Sunday, January 9, 2011

Homily: The First Sunday after the Epiphany [January 9, 2011] Christ Church Cranbrook

With the turn of the year, a number of newly elected officials have taken their oaths of office around the country. My favorite moment was watching Governor Jerry Brown in my home state of California stumble over the part of the oath in which he was to say that he takes this obligation freely, without any mental reservation. After a laugh and a pause, Brown interjected: "Really! No mental reservation!"

Anyone entering on a leadership role in America today might well approach it with considerable mental reservation. We seem to be confused about the relationship between authority and accountability. Our culture seems to delight in choosing and then rejecting its leaders with great regularity. This happens in politics, business, the academy, and even the church. With the fickle likes of you and me, what leader wouldn’t be visited by a mental reservation or two?

Several years ago, Kathy and I were in England and I happened upon a book there by Adam Phillips called Equals. Adam Phillips is one of my cultural heroes--he’s a British psychiatrist who writes about philosophy. Unlike us, the English really do believe that different classes of people should be valued differently. Or at least they used to. But a major tenet of the American Revolution was a rejection of those ideas of class hierarchy. And it was the influence of Christianity that gave rise to the revolutionary idea that human beings are all of equal value.

A good deal of Adam Phillips’ book Equals deals with the paradoxical truth that human beings are both different and equal. As Phillips says,

That people are not identical, but that it is possible for them to be equal in certain ways, is one of our modern political hopes. Despite the vivid inequalities of wealth, prestige, history, talent and beauty there are certain cultural goods that can be shared by everybody. [Equals, xiii]

As anyone who has been through diversity training can tell you, we are all different. As any reader of the Declaration of Independence can affirm, we are all created equal. For this paradox to be, in Phillips’ words, “plausible and not merely inspiring” we need, as Christians and as a Americans, to do some hard work to figure out how we can all live together holding onto both those poles of difference and equality--not just as ideal affirmations but as dynamic facts of lived life.

We are not identical and we are equal. That understanding is central both to Christian and American values. When we emphasize equality, we tend to smooth over difference: all people are created equal, so they should all act, think, and behave alike. When we emphasize difference, we often tacitly accept disparities of status, opportunity, and power: as a straight, white male, it’s easy for me to accept the reality of your “other” gender, race, ethnic, sexual orientation difference—just as long as you realize that I am the model for the way human beings are supposed to be and let me be in charge. So how do we women and men, black and white, gay and straight, Asian, Latino, believer, atheist, Christian, Muslim, Jew—how do we both celebrate our difference and affirm our equality? And how do we do that in a way that is in Adam Phillips’ words, “plausible and not merely inspiring”?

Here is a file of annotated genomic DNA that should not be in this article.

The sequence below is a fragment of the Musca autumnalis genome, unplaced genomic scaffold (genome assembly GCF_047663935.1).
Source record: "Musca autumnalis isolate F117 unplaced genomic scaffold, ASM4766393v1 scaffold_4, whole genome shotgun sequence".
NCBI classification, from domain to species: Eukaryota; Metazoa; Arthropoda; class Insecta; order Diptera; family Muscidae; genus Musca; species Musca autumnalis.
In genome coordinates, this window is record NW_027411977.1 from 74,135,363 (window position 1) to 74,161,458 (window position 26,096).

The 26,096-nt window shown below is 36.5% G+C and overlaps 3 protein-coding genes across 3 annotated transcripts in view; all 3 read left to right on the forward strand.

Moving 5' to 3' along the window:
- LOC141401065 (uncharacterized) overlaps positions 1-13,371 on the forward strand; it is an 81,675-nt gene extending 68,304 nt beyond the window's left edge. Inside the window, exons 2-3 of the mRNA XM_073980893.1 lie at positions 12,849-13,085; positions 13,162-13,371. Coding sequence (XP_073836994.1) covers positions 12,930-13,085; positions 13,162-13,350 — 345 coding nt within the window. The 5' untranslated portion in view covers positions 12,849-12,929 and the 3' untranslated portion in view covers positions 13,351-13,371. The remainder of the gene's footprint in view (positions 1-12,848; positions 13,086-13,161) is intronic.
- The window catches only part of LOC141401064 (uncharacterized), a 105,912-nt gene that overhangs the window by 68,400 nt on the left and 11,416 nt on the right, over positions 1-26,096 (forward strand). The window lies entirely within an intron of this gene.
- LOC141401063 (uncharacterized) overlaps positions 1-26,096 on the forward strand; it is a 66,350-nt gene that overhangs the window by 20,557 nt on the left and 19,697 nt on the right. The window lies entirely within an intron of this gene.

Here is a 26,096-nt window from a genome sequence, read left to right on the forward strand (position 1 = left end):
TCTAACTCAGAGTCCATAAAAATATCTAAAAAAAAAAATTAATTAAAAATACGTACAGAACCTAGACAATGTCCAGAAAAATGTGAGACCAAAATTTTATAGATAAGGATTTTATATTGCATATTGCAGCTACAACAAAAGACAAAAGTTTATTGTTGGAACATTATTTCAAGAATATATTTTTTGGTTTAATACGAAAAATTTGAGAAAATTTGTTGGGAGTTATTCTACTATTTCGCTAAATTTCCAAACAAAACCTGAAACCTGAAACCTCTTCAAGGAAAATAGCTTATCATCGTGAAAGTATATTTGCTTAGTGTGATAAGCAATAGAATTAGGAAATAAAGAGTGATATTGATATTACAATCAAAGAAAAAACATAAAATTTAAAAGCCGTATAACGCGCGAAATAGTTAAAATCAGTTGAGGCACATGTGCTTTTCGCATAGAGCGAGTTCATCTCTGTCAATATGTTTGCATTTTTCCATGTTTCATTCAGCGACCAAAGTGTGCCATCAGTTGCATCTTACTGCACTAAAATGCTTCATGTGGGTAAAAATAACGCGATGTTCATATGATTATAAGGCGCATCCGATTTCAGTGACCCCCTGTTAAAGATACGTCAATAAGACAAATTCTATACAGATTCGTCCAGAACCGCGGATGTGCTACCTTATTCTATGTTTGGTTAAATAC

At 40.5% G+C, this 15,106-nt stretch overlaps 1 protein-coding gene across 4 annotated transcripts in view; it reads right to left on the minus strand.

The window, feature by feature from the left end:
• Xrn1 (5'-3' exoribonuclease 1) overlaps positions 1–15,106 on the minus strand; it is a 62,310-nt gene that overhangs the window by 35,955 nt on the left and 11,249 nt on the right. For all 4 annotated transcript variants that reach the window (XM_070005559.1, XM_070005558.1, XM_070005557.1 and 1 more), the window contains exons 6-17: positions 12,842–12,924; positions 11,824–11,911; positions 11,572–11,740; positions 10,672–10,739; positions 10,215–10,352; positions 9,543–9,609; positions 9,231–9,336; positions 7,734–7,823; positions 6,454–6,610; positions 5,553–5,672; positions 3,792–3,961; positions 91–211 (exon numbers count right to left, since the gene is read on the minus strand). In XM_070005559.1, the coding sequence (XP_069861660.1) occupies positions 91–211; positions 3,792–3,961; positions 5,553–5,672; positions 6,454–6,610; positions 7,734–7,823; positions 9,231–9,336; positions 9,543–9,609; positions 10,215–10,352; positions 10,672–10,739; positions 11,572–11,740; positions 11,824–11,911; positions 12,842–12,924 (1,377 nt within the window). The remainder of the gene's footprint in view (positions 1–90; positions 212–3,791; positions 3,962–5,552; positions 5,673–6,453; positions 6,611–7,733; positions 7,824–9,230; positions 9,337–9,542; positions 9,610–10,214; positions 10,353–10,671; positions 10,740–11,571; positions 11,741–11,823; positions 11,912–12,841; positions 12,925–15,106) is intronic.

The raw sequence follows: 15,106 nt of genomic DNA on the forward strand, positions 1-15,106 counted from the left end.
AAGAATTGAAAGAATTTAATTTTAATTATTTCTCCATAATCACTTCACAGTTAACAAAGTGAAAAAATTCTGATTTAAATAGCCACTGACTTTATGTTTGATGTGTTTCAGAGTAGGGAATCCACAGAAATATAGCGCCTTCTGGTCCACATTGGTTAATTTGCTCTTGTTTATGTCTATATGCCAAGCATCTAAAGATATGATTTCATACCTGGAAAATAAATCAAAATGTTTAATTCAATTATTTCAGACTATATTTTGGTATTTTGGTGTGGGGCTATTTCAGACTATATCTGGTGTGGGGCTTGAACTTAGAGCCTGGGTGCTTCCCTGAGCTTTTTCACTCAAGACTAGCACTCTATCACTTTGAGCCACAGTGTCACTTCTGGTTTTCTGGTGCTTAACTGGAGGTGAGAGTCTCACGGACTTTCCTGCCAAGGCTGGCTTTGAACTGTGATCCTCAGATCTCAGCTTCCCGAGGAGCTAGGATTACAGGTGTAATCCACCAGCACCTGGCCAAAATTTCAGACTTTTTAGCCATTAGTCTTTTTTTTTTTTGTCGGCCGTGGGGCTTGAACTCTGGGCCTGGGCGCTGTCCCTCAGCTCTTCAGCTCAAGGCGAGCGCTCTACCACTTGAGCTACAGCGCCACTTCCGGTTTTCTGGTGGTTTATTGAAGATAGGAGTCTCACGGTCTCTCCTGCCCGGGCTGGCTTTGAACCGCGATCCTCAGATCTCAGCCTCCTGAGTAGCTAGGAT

As Christians we have a head start on this question, because as Adam Phillips rightly sees, our modern social affirmations of difference and equality stem from our culture’s theological inheritance:

It is the valuing of the individual despite his social status and not because of it, that both Christianity and democracy promote. It is as though people are deemed to be something-–to have something inside them–that is of equal value; and of a value greater than any worldly assessment can encompass. [Equals, 21]

It’s not that those worldly assessments don’t matter–-it’s that, for us Christians at least, those worldly assessments are not the final truth about us. One of the things that Adam Phillips has helped me see is the absolute centrality for us Christians of these dual affirmations of difference and equality. We are all different; therefore no one of us can claim to be normative. We are all equal; therefore none of us can claim to be superior. This is the central paradox of both Christian communities and of modern, democratic societies. None of us is normative, and all of us are equal. How do we live together—as Americans and as Christians—in the face of such seemingly contradictory affirmations?

Our answer, I believe can be found in today’s Gospel story of Jesus’s baptism in the River Jordan by John the Baptist. Jesus did not have to, but he chose to be baptized by John and to live as a baptized person, just like you and me. How might that event shape and guide our lives?

Last Thursday, January 6, was the Feast of the Epiphany, celebrating the visit of the three Magi to the birthplace of Jesus in Bethlehem. The word epiphany is a Greek one meaning “manifestation”. The season is about the epiphany, the manifestation of God’s glory throughout all creation. As the first visible expression of that manifestation, our calendar gives us this Sunday on which we remember the Baptism of our Lord. The Gospel for today seems to understand the tensions inherent in what had to be a very strange occurrence. Talk about equality and difference! For Jesus to submit to John the Baptist seemed, at least to John, almost unthinkable. “I need to be baptized by you, and do you come to me?”